Nicholas Sarkozy, the center-right president of France, faces an uphill struggle for re-election next year after four tumultuous years at the Elysée Palace.
Sarkozy, who has attempted to establish his credentials as a 'global statesman' by, among other things, aggressively pushing for a NATO bombing campaign in Libya, remains controversial and unpopular in France.
Most recently, a journalist alleged that during his successful 2007 election campaign, Sarkozy received a substantial (and illegal) financial contribution from Liliane Bettencourt, the wealthiest woman in France.
The French political season has already been rocked by the sensational New York arrest in May of Dominique Strauss-Kahn, the former chief of the International Monetary Fund who was also regarded as the top candidate for French President under the Socialist banner. Although the sexual assault charges again Strauss-Kahn were dropped, his political and business career are likely finished forever.
Another factor in France's body-politic is the sudden emergence of Marine Le Pen, the head of the extremist anti-immigrant National Front Party. Marine, daughter of notorious party founder Jean-Marie, has polled surprisingly well in pre-election surveys.
In any case, it should be a wildly interesting and lively political saga in France over the next year.
International Business Times spoke with Douglas Yates, a professor of political science at the American Graduate School in Paris as well as The American University of Paris, to discuss Sarkozy and French politics.
IBTIMES: Do you think allegations in the book that Nicholas Sarkozy took money from Liliane Bettencourt will effectively kill hopes for his re-election as President next year?
YATES: Sarkozy has denied the charges, although nobody believes him. The impression he has created since he arrived in the Elysée Palace was that he would be the kind of president who accepts expensive presents from wealthy campaign contributors. One of the first things he did when he won the presidential elections was take a vacation on a billionaire's private yacht. One of the first reforms he implemented was enacting a tax break for the rich.
However, unlike many other kinds of scandals, this one actually does not contradict Sarkozy's public image, and probably will not harm him very much in the long term. At least not among his supporters.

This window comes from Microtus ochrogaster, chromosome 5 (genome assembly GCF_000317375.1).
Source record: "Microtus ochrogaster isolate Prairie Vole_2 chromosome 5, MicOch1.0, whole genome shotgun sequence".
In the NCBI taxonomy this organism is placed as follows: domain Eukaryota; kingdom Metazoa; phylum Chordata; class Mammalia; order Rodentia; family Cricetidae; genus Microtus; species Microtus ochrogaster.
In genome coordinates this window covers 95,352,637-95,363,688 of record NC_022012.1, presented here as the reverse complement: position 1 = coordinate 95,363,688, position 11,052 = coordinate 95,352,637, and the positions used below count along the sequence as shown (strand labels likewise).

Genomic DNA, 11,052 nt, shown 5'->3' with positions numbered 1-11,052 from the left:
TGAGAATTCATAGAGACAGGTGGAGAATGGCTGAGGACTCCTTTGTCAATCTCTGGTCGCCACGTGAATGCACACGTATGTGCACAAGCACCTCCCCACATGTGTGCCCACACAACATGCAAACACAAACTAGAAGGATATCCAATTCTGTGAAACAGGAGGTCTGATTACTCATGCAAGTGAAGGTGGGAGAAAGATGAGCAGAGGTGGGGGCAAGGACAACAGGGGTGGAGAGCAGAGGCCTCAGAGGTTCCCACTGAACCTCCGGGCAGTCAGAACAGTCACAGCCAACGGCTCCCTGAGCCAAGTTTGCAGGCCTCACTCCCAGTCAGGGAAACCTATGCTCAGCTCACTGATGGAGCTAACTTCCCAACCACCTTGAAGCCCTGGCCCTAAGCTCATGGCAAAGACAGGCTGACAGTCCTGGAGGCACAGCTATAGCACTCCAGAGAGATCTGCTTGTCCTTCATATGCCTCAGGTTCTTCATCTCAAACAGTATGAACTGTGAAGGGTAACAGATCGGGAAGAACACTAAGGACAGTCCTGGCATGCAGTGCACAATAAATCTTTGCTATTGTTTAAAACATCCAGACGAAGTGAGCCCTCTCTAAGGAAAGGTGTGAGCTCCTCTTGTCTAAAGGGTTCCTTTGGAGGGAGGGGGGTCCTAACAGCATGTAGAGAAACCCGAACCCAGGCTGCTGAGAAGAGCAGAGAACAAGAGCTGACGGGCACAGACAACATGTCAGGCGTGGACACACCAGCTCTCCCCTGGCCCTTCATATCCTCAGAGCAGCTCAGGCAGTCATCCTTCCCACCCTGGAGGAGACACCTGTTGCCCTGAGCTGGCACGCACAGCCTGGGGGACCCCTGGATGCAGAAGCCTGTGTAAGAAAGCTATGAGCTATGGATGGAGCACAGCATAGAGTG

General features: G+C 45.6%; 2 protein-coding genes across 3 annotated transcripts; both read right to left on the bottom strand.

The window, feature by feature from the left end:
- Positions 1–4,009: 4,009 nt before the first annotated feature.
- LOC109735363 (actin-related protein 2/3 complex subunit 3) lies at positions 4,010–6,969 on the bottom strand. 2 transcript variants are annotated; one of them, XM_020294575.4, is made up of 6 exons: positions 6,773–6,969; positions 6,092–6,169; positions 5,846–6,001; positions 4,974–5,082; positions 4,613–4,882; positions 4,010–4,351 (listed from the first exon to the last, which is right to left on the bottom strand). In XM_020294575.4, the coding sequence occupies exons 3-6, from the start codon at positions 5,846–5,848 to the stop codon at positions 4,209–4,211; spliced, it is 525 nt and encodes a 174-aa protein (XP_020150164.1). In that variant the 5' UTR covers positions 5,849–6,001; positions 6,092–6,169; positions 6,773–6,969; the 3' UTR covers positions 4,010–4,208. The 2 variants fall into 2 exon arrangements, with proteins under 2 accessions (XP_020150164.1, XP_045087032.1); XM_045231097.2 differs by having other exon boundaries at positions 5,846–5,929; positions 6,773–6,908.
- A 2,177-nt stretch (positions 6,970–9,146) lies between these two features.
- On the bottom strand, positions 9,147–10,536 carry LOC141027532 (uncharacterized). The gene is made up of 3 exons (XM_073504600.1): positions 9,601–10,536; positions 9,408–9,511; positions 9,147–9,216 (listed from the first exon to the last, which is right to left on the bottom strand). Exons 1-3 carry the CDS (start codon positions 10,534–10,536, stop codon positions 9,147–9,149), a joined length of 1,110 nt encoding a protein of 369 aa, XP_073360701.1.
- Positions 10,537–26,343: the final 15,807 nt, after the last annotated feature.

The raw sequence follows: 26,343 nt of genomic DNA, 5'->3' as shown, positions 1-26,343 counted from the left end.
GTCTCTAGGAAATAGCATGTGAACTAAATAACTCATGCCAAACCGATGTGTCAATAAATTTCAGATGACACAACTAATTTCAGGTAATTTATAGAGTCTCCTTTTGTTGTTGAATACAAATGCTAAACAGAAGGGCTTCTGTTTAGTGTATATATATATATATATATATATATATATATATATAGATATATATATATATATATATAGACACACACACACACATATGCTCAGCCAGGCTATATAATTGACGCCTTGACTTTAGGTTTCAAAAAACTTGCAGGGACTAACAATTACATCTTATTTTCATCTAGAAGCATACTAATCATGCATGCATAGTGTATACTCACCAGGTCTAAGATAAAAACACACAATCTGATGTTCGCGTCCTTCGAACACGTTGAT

IBTIMES: Even without this scandal, wasn't Sarkozy unpopular in France anyway?
YATES: Yes, he has been tremendously unpopular. Of course, he was not liked by voters on the Left, anyway. But his support from voters on the Right has declined since coming to office.
The Right in France is made up of an extreme right, whom he had courted with strong anti-immigration rhetoric and a discourse on nationalism that smelled faintly of the National Front. But it is also made up of a center right of neo-liberal conservatives who are more concerned with money, business, and finances. Sarkozy promised them a balanced budget, reduced taxation, and economic growth.
What has happened over the past few years is that the problems related to immigration have not gone away, while the global economic crisis has made his economic promises impossible to achieve.
Finally, his low popularity is also a result of his presidential style, which the French have found to be abrasive and sometimes tasteless. This summer he made few public appearances and attempted to keep a low profile. Ironically, the result has been that his opinion polls have actually improved.
IBTIMES: How do you see the French election shaping up? Who is favored to win?
YATES: The upcoming 2012 presidential elections promise to be closely contested. Sarkozy will almost certainly run for re-election, despite his low popularity. This is because the ruling [Union for a Popular Movement] UMP party, which he created, values its majority.
The UMP values authority and leadership, and likes to differentiate itself from fragmented parties on the Left. When it comes time to vote, UMP voters will vote for Sarkozy. Opposing him will be a multitude of opponents from the extreme right, the center, the left, and the extreme left. The sheer number of opposition candidates nullifies their effectiveness.
France has a two-round presidential ballot. In the first round, people tend to vote for their party. The top candidates advance to the second round, and then people vote ideologically, that is, left-right. The electorate is polarized, with a slight majority on the right.
In the second round all of the voters from the extreme right through the center will [likely] vote for Sarkozy, and all the voters from the center to the extreme left will likely vote for the Socialist candidate (probably either François Holland or Martine Aubrey). My prediction is that Sarkozy will get re-elected in the second round, by a narrow majority.